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With billions at stake, Missouri officials lining up for federal infrastructure aid

With billions at stake, Missouri officials lining up for federal infrastructure aid

What are tax dollars being spent on?

Q: There are a number of roads in St. Louis County that are in terrible shape. Why so long before they are paved? What are our tax dollars being spent on?

A, David Wrone with St. Louis County: Last year (’17), the Department of Transportation spent $28 million for improvements (including new pavement construction, sidewalk/curb removal and replacement and wheelchair accessible ramp construction) on major roads and pavement rehabilitation/maintenance work throughout our 3,200 lane mile road and street system. These projects included Big Bend, from Laclede Station to Manchester; Union Road, from Lindbergh to Reavis Barracks; Chambers, from W. Florissant to Bellefontaine Road; Shackelford, from Hume to Charbonier; N. Hanley, from Airport Road to south of Frost and the removal and replacement of a bridge on Musick Dr., south of Gravois. Several new projects are scheduled to get under way this year, and include the resurfacing of Clayton Road, from Skinker to the city limits of Ladue; resurfacing of Fee Fee, from Olive to just south of Bennington and resurfacing of Chesterfield Parkway, from Olive to I-64.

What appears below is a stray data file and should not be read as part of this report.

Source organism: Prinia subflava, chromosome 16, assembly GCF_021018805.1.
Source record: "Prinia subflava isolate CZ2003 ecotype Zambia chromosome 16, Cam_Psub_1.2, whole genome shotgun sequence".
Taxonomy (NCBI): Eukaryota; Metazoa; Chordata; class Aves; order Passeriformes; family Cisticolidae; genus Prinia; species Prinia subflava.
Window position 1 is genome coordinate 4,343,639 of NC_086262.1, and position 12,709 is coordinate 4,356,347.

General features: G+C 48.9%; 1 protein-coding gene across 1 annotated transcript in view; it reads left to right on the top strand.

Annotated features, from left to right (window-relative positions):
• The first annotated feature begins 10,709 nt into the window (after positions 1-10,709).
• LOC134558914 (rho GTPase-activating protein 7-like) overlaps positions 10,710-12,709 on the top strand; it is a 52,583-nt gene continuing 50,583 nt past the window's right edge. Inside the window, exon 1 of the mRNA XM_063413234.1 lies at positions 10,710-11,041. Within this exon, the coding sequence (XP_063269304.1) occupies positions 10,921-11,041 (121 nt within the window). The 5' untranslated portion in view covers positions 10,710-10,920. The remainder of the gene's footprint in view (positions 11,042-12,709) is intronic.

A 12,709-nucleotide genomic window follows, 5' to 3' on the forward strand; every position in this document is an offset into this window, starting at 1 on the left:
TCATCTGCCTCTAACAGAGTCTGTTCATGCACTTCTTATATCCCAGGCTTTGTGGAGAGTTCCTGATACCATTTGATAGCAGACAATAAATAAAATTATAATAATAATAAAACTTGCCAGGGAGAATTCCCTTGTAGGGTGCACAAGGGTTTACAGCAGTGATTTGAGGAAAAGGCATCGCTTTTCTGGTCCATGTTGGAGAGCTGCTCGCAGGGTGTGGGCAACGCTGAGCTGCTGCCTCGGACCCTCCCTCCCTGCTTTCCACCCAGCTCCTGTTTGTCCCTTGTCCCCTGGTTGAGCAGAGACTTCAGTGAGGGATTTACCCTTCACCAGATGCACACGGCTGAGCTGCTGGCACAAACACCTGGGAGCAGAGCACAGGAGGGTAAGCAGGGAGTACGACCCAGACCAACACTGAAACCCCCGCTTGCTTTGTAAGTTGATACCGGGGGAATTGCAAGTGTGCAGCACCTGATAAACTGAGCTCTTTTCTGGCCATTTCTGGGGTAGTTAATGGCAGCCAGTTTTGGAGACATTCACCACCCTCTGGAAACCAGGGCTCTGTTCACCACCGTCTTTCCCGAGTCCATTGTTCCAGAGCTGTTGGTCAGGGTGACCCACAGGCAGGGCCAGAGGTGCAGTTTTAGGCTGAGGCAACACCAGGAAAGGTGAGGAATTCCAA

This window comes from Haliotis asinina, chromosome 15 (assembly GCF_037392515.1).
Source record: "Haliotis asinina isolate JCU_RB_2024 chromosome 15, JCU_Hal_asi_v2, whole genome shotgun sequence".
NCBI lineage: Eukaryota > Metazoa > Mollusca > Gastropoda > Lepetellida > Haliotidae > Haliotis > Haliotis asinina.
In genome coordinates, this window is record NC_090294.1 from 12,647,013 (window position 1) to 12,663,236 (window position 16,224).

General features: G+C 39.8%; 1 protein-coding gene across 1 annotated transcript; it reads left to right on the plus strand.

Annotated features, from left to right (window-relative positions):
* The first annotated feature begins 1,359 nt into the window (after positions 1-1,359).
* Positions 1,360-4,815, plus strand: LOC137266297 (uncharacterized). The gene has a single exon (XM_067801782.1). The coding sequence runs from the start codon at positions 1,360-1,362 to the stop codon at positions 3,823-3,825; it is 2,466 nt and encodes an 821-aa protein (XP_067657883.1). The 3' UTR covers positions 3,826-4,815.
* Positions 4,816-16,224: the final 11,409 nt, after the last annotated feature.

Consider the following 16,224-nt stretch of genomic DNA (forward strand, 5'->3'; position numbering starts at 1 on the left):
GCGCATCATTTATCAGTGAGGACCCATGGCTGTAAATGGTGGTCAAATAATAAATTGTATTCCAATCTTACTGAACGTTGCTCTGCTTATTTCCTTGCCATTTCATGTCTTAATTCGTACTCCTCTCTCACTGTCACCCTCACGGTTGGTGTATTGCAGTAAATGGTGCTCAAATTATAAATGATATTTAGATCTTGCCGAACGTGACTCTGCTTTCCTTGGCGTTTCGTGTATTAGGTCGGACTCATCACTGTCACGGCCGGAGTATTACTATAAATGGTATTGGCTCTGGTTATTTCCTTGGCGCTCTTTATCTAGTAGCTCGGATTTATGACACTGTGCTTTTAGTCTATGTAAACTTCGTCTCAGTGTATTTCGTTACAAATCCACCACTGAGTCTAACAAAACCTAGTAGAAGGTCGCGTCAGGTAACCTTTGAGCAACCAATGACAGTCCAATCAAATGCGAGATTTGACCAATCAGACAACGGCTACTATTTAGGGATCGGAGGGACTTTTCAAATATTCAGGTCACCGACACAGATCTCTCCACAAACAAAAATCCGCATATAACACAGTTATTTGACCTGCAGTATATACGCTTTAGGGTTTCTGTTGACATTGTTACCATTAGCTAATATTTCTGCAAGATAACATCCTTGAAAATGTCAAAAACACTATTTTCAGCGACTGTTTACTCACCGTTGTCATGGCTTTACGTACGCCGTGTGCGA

JEFFERSON CITY — Cities, universities and state agencies lined up Monday seeking a piece of the billions of dollars in federal funding that is coming to Missouri.

Chesterfield, for example, wants $12 million for sewer and water upgrades along the Interstate 64 (Highway 40) corridor.

University of Missouri-St. Louis officials are seeking $28.5 million to continue the consolidation of its campus.

And Florissant is seeking $125 million to extend Highway 141 to bring workers and businesses to the city.

City economic development chief Travis Wilson told members of a special House committee that Florissant is in talks with St. Louis County and others to try to raise the cash needed to extend the four-lane highway 6 miles from its northern terminus at Highway 370.

“We’re trying to pull as many levers as we can,” Wilson told members of a special House committee.